Episcopalians, like all Christians, believe that our life is founded on the life of Jesus, and that as a Church we are called to offer the redeeming love of God in Christ to all people. Episcopal schools are a concrete expression of the Church’s care for young people and their families, and of the belief that God calls us to love all God’s children.
Despite a long-standing tradition of church schools in the Anglican Communion, the identity of such schools and the nature of their relationships with the Church continue to be re-examined and redefined. The variety of Episcopal schools—ranging from parish day schools that are a direct outgrowth of church mission, to independent boarding schools with only the loosest connections to a diocese—almost defies attempts to define them. The diverse religious backgrounds and cultures of their student and faculty populations raise constant questions of how closely tied they can and should be to the Church, and all Episcopal schools must struggle with the question of what it means to be “Episcopal.” Particular issues may range from qualifications for board and head, to religion curriculum requirements, to participation in school worship.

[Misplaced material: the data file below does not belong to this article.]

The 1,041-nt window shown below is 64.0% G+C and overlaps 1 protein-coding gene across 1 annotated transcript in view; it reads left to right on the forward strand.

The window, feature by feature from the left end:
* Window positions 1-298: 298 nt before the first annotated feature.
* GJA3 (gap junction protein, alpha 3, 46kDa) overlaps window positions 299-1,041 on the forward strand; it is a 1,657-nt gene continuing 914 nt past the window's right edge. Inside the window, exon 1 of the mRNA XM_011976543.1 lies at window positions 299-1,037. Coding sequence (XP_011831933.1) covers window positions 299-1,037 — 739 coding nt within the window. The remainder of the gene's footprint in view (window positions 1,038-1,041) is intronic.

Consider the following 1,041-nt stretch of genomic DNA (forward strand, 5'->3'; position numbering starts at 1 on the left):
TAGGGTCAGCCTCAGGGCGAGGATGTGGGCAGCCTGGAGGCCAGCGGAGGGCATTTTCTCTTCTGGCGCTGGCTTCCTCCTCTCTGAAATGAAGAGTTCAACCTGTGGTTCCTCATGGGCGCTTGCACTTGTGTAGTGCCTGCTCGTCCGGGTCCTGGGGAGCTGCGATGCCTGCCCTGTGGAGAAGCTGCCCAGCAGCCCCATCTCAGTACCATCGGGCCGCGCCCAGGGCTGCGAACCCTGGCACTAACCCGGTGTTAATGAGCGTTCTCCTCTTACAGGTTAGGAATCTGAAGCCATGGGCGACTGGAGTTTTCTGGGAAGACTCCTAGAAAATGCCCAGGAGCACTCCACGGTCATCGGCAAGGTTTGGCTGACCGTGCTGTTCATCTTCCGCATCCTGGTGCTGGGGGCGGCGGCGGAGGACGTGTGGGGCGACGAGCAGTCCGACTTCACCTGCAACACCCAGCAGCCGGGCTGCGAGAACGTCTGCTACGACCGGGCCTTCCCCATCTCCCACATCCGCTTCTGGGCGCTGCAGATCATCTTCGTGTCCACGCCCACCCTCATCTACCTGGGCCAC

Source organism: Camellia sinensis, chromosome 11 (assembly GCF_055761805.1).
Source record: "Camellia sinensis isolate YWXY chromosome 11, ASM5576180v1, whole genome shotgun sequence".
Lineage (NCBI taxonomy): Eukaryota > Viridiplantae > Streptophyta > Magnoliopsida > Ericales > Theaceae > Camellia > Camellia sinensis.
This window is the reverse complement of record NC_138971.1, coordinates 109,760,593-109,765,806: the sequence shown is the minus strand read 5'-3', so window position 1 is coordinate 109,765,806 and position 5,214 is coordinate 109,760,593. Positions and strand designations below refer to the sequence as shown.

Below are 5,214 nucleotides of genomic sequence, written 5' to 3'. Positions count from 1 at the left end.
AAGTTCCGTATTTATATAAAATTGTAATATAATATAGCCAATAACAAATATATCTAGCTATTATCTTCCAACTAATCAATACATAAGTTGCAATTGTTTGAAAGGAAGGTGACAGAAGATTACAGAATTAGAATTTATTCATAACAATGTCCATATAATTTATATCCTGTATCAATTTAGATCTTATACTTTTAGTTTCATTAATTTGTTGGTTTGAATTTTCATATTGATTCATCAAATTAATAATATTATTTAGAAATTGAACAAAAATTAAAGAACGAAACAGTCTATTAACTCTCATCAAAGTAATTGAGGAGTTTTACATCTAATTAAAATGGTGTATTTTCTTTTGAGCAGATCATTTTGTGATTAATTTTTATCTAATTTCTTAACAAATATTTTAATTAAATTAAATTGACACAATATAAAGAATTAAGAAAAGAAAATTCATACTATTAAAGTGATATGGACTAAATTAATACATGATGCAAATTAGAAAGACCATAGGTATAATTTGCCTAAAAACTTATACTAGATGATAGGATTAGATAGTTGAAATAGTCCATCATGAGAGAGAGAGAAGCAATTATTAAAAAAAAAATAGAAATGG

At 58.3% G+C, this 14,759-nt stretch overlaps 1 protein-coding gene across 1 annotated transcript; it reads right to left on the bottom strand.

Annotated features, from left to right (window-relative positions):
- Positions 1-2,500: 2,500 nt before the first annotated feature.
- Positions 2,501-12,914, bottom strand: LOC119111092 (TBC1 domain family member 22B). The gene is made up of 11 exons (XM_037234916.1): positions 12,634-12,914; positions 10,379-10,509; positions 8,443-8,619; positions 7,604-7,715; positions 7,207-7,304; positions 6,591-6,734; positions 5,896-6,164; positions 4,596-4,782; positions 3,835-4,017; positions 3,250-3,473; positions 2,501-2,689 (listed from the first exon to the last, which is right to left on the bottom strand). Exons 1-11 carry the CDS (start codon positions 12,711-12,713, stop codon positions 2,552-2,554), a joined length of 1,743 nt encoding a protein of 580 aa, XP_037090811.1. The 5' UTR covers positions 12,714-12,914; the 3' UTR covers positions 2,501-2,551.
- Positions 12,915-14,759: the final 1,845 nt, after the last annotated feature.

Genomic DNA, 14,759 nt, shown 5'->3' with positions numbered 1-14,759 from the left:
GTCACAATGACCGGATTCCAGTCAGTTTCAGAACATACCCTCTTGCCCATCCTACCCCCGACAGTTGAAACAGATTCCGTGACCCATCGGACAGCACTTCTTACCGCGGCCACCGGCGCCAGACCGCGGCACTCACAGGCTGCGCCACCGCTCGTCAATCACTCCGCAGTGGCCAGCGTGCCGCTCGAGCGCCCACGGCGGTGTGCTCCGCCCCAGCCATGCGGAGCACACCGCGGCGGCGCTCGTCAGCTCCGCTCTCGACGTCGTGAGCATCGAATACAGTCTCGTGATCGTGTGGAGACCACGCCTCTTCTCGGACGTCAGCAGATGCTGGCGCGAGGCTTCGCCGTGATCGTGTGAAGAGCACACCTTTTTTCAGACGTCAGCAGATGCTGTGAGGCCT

What Episcopal schools, like other schools, strive for, teach, believe, emphasize. and cultivate, must always grow out of present needs and look forward to the demands of the future. But Episcopalians have always treasured their particular traditions, and it may be that the principles embodied in the history of the Church in this country and its roots in England might help clarify the mission of a school that calls itself Episcopal. The points that follow are an attempt to provide not an exhaustive system of such principles but the framework for a discussion and clarification.
An Episcopal school is comprehensive and inclusive.